Aortic Pseudoaneurysm in an Unusual Site: Difficult Diagnosis by Echocardiography
Message:
Abstract:
A 54-year-old woman was admitted to our hospital with a fever of 1 week’s duration and a distal embolic event 4 days previously in the second and third digits of her right hand. She had a history of aortic valve replacement (STj#19) 2 months earlier as well as mitral valve replacement (STj#26) and tricuspid valve repair 10 years before. Lab data showed an increased white blood cell count and an elevated erythrocyte sedimentation rate. Blood culture was positive only in 1 round with Pseudomonas aeruginosa growth, which was not compatible with the patient’s good general condition. Transthoracic and transesophageal echocardiography, abdominal sonography, and computed tomography (CT) scan of the right hand were unremarkable. The patient was treated for infectious endocarditis with antibiotics for 6 weeks and then discharged. On follow-up transthoracic echocardiography, 1 month after discharge, an echo-free space in the posterolateral wall of the ascending aorta was detected. The second transesophageal echocardiography was highly suggestive of a pseudoaneurysm in the ascending aorta (Figure 1A & Video 1), which was subsequently confirmed by a CT angiography of the ascending aorta (Figure 2). For a better evaluation, aortography was done and it revealed a pseudoaneurysm in the posterolateral wall of the ascending aorta (Figure 3 & Video 2). A review of the previous transthoracic and transesophageal echocardiography images demonstrated that this pseudoaneurysm had been missed because it was filled with a thrombosis (Figure 1B & Video 3). The ascending aorta was normal in aortography before the second surgical operation. It appears that the most probable scenario was thrombosis formation in an iatrogenic aortic pseudoaneurysm at an unusual site, causing such presentations. The thrombosis was resolved with meticulous anticoagulation, leading to the clarification of the pseudoaneurysm. The administration of an anticoagulant was obligatory in this patient because of the presence of 2 mechanical valves. Nevertheless, this administration could lead to catastrophic events such as a ruptured ascending aorta, so the early detection of this complication may reduce the risk to the patient and confer an appropriate treatment. We repaired our patient’s pseudoaneurysm via surgery, and she was discharged in good physical condition. The development of an aortic pseudoaneurysm is an uncommon complication of open-heart surgery, and it usually forms in the anterior wall; nonetheless, its formation in the posterior wall is rare and can be due to the deep cannulation of the ascending aorta during surgery. The presence of this complication should, therefore, be kept in mind by any cardiologist who encounters a patient with an embolic event and previous cardiac surgery.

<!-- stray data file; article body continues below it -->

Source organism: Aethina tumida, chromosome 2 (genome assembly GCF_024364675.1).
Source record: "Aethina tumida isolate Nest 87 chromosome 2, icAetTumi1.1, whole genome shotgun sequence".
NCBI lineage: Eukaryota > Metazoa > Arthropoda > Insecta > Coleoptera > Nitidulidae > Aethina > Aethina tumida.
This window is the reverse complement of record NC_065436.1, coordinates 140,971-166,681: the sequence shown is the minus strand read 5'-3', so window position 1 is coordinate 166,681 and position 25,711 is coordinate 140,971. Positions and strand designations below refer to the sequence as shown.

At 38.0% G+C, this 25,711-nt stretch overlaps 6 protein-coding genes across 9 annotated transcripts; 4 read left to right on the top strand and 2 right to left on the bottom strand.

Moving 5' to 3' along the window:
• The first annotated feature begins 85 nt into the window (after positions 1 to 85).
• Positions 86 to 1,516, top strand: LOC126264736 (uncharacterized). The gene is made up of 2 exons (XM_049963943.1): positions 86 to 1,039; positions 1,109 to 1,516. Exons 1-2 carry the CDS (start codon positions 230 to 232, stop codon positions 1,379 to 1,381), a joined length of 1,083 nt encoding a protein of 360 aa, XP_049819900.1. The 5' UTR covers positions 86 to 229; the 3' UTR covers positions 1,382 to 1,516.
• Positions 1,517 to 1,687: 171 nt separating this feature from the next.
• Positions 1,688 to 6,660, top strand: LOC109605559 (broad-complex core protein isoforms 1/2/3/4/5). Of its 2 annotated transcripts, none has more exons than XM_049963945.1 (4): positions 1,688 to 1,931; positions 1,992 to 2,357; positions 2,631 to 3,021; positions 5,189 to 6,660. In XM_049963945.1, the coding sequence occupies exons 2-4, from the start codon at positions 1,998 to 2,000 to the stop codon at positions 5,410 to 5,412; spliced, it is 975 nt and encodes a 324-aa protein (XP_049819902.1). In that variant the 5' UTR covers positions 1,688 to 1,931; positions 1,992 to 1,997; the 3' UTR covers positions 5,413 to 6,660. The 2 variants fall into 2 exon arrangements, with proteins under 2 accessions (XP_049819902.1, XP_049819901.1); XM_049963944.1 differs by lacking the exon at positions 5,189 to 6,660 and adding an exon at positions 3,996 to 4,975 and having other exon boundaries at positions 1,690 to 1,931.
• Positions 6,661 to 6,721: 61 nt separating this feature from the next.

Article Type:
Clinical Image
Language:
English
Published:
The Journal of Tehran University Heart Center, Volume:14 Issue: 2, 2019
Pages:
92 - 93
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